Overall, this album represents an ambitious project that is very effective. The hooks are catchy, Kendrick's voice is amazingly versatile, and the deeper themes hold up well to repeated listens. My rating: 8/10.
  • Top Ten Albums of the 00s

    1 jan. 2010, 3h04m

    Originally I had intended to do a more elaborate thing, but it's late and I'm tired, so I'm going to close 2009 with a simple list of my personal favorites from the last ten years, and a short blurb about each.

    10) 604 (Ladytron)

    A quite intriguing record, and I still don't think Ladytron has topped it. Definitely the herald of a new thing in electronic music.

    9) Gorillaz (Gorillaz)

    This thing still makes me want to get up and dance. Great for a party, or just hanging about the house.

    8) Sung Tongs (Animal Collective)

    Though still incredibly bizarre, this seems to me to be their most accessible album. Also their most solid. It has a haunting, delightful atmosphere that just leaves one wanting more.

    7) Who Will Cut Our Hair When We're Gone? (The Unicorns)

    Many of the members of the Unicorns went on to bigger and better things, but this album still gets to me. Very raw and raucous, playful and powerful, silly and sublime.

    6) The Moldy Peaches (The Moldy Peaches)

    These guys are on "indefinite hiatus," which makes me very very sad. An excellent record; the most fun one can safely have with a CD player.

    5) You Are The Quarry (Morrissey)

    Morrissey's big comeback. Still a really solid album. I love that this album starts out with a song that goes "In America...where the president is never black, female, or gay..." It's been an eventful decade, I guess.

    4) Blueberry Boat (The Fiery Furnaces)

    No amount of gushing on my part can communicate how awesome the Fiery Furnaces are. I mean that. Go listen for yourself; I'm lost for words.

    3) Trees Outside The Academy (Thurston Moore)

    This one has sentimental value because I didn't even know it existed until I received a copy of it in the mail (from my girlfriend, who was out of town at the time), despite being a longtime Sonic Youth fan. A great record. Thurston Moore needs to do more solo stuff.

    2) Amethyst Rock Star (Saul Williams)

    I used to be a big hip-hop fan, but lately I haven't listened to much but the classics - Run-DMC, BDP, Digital Underground and Public Enemy. Saul Williams is the one major exception. I simply cannot get enough of this guy. Poet, philosopher, and preacher, his songs are topical and spiritual, both universal and immediately socially relevant, hardcore yet unapologetically intelligent. If you think hip-hop is a dying art, do yourself a favor: get this album. It's a harsh but needed Heimlich maneuver to a genre that's choking on its own vomit.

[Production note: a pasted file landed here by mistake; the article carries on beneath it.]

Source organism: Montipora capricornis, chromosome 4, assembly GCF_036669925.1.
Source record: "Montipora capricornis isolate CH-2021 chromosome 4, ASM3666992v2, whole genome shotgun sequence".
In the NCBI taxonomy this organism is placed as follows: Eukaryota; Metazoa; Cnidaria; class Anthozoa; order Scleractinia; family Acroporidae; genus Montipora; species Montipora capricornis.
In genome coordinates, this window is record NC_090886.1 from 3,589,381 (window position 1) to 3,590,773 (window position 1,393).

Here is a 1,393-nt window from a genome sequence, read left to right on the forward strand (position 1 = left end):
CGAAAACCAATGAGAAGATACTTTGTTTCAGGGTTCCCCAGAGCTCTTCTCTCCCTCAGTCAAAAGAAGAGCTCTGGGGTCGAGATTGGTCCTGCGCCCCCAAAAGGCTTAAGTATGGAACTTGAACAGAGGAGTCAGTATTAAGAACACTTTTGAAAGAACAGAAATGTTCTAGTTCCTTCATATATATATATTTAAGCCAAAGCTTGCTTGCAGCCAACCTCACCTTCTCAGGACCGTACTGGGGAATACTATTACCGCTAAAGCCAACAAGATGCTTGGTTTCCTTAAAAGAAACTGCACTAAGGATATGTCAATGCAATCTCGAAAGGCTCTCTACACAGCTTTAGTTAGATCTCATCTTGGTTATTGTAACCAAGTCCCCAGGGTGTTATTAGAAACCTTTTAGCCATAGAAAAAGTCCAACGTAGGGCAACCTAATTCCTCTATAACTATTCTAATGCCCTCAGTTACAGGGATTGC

1) Ghosts I-IV (Nine Inch Nails)

    My favorite non-jazz instrumental record. A beautiful piece of music. But I already talked about that in an earlier journal, so I'll cut this short.

    Happy new year! Feel free to add your personal favorites in the comments.
  • Third - Comeback of the year

    7 mai 2008, 0h14m

    I must admit I was a little anxious when I heard Portishead was making a long-awaited comeback this year. It had been over a decade since their self-titled album, which I had not enjoyed nearly as much as their debut. Would it be the same band? Would the eerie energy and beauty of Dummy be diluted with time? Was trip-hop or downtempo or whatever you want to call it even relevant anymore? And so on.

    It's always difficult for a band to find their niche again after a long hiatus from recording, but in this case I think the effort is right on the spot. Third is a fresh look at the old sound. It shows the band's growth but it is immediately recognizable. After hearing the opening track, Silence, I immediately thought: "Oh, yeah. That's what I've been missing since the 90s."

    Very little filled the void that Portishead left when they stopped recording in 1997. Maybe that's just my personal taste, though - with the exception of Hooverphonic and Massive Attack, I generally don't listen to much music of this particular ilk. Usually I find it dull and repetitive. But the beats are compelling, and Beth Gibbons's voice is simply haunting. There's nothing quite like it. MA's Mezzanine was very good, but IMO it didn't stand up to Portishead's S/T, let alone Dummy.